Galton recognised that cultural circumstances influenced the capability of a civilisation's citizens, and their reproductive success. In Hereditary Genius, he envisaged a situation conducive to resilient and enduring civilisation as follows:
The best form of civilization in respect to the improvement of the race, would be one in which society was not costly; where incomes were chiefly derived from professional sources, and not much through inheritance; where every lad had a chance of showing his abilities, and, if highly gifted, was enabled to achieve a first-class education and entrance into professional life, by the liberal help of the exhibitions and scholarships which he had gained in his early youth; where marriage was held in as high honour as in ancient Jewish times; where the pride of race was encouraged (of course I do not refer to the nonsensical sentiment of the present day, that goes under that name); where the weak could find a welcome and a refuge in celibate monasteries or sisterhoods, and lastly, where the better sort of emigrants and refugees from other lands were invited and welcomed, and their descendants naturalised. (p. 362)[5]
Galton invented the term eugenics in 1883 and set down many of his observations and conclusions in a book, Inquiries into Human Faculty and Its Development.[24] He believed that a scheme of 'marks' for family merit should be defined, and early marriage between families of high rank be encouraged by provision of monetary incentives. He pointed out some of the tendencies in British society, such as the late marriages of eminent people, and the paucity of their children, which he thought were dysgenic. He advocated encouraging eugenic marriages by supplying able couples with incentives to have children. On 29 October 1901, Galton chose to address eugenic issues when he delivered the second Huxley lecture at the Royal Anthropological Institute[20]
The Eugenics Review, the journal of the Eugenics Education Society, commenced publication in 1909. Galton, the Honorary President of the society, wrote the foreword for the first volume.[20] The First International Congress of Eugenics was held in July 1912. Winston Churchill and Carls Elliot were among the attendees.[20]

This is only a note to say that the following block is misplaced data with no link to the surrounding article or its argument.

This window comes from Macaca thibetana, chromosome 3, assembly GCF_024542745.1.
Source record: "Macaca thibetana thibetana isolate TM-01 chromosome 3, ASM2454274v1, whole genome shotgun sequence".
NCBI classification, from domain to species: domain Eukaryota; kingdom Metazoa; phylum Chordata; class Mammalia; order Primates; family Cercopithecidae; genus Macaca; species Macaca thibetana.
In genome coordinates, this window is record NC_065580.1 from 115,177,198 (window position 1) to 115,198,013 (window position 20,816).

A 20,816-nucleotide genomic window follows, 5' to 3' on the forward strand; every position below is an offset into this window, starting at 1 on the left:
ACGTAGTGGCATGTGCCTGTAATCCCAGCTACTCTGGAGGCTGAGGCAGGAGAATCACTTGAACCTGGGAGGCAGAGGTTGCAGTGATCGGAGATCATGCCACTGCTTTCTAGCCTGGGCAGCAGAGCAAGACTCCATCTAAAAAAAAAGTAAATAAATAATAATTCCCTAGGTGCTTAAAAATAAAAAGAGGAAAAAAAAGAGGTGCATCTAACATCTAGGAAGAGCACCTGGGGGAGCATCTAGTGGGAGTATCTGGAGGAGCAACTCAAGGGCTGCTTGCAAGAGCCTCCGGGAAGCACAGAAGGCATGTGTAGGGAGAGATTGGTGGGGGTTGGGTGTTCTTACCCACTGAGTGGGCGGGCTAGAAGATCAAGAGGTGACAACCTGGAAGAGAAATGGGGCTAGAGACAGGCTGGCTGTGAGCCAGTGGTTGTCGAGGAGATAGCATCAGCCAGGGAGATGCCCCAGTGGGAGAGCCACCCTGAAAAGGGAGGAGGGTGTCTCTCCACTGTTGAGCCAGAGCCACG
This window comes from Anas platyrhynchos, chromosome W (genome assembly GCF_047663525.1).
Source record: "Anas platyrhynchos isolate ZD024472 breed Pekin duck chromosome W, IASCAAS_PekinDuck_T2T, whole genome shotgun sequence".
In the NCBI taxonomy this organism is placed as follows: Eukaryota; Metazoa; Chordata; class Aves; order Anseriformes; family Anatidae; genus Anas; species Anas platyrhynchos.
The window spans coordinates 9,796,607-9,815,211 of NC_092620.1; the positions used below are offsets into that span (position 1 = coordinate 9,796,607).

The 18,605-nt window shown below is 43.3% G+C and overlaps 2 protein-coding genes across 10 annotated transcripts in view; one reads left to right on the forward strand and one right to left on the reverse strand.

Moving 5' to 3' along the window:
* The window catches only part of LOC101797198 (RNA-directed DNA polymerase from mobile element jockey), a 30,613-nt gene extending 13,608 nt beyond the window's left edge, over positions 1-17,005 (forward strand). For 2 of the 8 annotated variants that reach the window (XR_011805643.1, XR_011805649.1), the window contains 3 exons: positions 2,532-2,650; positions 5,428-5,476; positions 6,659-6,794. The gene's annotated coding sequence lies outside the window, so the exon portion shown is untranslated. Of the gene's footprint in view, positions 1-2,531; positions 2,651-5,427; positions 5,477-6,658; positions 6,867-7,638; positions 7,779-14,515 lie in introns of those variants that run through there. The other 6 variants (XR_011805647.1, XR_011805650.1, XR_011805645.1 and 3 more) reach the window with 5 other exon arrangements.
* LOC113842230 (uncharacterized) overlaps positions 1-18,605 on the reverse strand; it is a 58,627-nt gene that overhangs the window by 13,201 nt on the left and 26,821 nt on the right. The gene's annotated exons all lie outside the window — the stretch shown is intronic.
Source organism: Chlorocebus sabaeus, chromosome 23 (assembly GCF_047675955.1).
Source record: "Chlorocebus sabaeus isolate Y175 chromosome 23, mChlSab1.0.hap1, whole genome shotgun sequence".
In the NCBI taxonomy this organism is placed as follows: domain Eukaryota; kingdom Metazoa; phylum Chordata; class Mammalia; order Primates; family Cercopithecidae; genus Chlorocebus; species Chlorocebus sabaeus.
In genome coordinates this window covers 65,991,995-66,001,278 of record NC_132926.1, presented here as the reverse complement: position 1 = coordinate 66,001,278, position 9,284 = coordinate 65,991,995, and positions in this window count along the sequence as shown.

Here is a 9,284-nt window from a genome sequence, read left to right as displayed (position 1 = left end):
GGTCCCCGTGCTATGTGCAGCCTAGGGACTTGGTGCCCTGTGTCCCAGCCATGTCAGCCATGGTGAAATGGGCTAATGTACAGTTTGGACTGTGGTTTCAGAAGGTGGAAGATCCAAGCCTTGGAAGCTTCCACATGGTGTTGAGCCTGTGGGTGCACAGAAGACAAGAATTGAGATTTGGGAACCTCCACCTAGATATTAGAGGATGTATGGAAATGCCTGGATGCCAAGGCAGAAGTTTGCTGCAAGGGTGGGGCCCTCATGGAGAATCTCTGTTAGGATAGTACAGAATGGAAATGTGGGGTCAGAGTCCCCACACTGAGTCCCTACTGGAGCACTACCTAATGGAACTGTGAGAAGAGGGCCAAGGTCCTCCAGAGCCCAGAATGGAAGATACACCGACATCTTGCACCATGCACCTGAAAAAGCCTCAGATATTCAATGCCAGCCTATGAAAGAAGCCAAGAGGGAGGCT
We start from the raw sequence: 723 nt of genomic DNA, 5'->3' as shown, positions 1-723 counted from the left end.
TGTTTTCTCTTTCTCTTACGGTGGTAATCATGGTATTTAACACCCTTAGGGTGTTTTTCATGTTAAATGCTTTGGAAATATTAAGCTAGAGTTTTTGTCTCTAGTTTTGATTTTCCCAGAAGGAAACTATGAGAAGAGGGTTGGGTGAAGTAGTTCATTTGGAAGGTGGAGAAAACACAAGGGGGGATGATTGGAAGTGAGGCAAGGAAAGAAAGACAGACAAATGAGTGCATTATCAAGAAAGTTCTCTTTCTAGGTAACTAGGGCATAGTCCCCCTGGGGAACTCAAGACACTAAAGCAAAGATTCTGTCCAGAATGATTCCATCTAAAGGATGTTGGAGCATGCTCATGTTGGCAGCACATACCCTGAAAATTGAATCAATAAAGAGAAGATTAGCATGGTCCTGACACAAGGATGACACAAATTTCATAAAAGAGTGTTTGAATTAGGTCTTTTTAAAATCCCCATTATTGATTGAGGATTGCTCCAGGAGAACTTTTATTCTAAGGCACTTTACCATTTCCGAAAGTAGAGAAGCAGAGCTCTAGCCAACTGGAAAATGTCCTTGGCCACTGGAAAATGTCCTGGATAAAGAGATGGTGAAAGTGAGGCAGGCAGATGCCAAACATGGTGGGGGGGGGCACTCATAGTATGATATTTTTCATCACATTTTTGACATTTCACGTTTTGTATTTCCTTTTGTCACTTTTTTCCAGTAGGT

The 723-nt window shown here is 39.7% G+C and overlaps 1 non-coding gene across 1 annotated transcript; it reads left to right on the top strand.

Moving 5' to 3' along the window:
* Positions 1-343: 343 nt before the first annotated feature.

Empirical test of pangenesis and Lamarckism[edit]

Galton conducted wide-ranging inquiries into heredity which led him to challenge Charles Darwin's hypothetical theory of pangenesis. Darwin had proposed as part of this hypothesis that certain particles, which he called "gemmules" moved throughout the body and were also responsible for the inheritance of acquired characteristics. Galton, in consultation with Darwin, set out to see if they were transported in the blood. In a long series of experiments in 1869 to 1871, he transfused the blood between dissimilar breeds of rabbits, and examined the features of their offspring.[25] He found no evidence of characters transmitted in the transfused blood (Bulmer 2003, pp. 116–118).
Darwin challenged the validity of Galton's experiment, giving his reasons in an article published in Nature where he wrote:
Now, in the chapter on Pangenesis in my Variation of Animals and Plants under Domestication I have not said one word about the blood, or about any fluid proper to any circulating system. It is, indeed, obvious that the presence of gemmules in the blood can form no necessary part of my hypothesis; for I refer in illustration of it to the lowest animals, such as the Protozoa, which do not possess blood or any vessels; and I refer to plants in which the fluid, when present in the vessels, cannot be considered as true blood." He goes on to admit: "Nevertheless, when I first heard of Mr. Galton's experiments, I did not sufficiently reflect on the subject, and saw not the difficulty of believing in the presence of gemmules in the blood.[26]
Galton explicitly rejected the idea of the inheritance of acquired characteristics (Lamarckism), and was an early proponent of "hard heredity"[27] through selection alone. He came close to rediscovering Mendel's particulate theory of inheritance, but was prevented from making the final breakthrough in this regard because of his focus on continuous, rather than discrete, traits (now known as polygenic traits). He went on to found the biometric approach to the study of heredity, distinguished by its use of statistical techniques to study continuous traits and population-scale aspects of heredity.
This approach was later taken up enthusiastically by Karl Pearson and W.F.R. Weldon; together, they founded the highly influential journal Biometrika in 1901. (R.A. Fisher would later show how the biometrical approach could be reconciled with the Mendelian approach.[28] ) The statistical techniques that Galton invented (correlation, regression—see below) and phenomena he established (regression to the mean) formed the basis of the biometric approach and are now essential tools in all the social sciences.

      EUGENICS ON p21



Background material, already published on this blog, includes

                           WILLIAM SARGANT (1907-1988) Evil Pioneer of Modern Psychiatry


                           ELI LILLY, ZYPREXA, AND THE BUSH FAMILY by Bruce Lavine

                                        MY PERSONAL HISTORY OF BAYESIAN STATISTICS